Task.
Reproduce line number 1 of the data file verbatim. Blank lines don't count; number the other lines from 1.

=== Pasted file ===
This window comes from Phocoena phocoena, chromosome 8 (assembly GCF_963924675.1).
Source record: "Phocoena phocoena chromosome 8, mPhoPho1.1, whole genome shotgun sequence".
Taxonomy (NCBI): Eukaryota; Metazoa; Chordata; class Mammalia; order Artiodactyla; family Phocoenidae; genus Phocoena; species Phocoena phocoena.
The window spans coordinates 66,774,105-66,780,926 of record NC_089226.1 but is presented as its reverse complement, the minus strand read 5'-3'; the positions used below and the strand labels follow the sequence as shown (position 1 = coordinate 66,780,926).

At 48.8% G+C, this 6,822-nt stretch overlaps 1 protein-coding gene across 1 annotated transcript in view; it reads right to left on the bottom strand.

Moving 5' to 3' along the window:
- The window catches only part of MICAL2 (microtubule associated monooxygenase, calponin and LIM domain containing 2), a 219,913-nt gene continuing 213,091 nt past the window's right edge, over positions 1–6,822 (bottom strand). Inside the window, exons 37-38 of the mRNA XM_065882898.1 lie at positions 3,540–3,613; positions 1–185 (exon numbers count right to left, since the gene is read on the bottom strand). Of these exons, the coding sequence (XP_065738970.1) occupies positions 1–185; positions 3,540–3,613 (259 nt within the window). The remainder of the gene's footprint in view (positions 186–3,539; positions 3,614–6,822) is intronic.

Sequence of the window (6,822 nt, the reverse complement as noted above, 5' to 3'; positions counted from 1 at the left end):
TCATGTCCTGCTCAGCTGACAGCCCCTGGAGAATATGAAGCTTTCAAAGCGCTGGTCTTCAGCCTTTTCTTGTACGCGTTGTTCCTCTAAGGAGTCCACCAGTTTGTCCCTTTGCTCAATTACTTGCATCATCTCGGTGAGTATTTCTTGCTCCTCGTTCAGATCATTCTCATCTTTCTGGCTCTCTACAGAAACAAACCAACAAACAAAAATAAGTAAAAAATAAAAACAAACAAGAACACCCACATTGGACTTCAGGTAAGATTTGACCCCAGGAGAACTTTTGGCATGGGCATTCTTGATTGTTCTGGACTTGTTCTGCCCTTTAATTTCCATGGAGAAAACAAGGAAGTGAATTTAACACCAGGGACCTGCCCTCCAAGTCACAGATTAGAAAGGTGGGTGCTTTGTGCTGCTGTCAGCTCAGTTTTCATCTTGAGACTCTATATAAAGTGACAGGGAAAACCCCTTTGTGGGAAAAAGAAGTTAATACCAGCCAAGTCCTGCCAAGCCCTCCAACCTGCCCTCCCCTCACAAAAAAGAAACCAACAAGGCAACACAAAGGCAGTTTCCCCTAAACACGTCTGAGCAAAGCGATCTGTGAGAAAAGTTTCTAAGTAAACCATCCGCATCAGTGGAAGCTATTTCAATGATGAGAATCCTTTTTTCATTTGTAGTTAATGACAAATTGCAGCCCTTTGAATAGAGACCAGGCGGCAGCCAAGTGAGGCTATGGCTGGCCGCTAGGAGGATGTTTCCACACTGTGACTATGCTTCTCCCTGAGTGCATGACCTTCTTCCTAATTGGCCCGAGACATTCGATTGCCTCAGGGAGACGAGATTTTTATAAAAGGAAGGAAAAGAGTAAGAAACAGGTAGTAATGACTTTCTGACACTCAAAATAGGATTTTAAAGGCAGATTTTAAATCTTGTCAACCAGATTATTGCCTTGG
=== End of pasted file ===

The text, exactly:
This window comes from Phocoena phocoena, chromosome 8 (assembly GCF_963924675.1).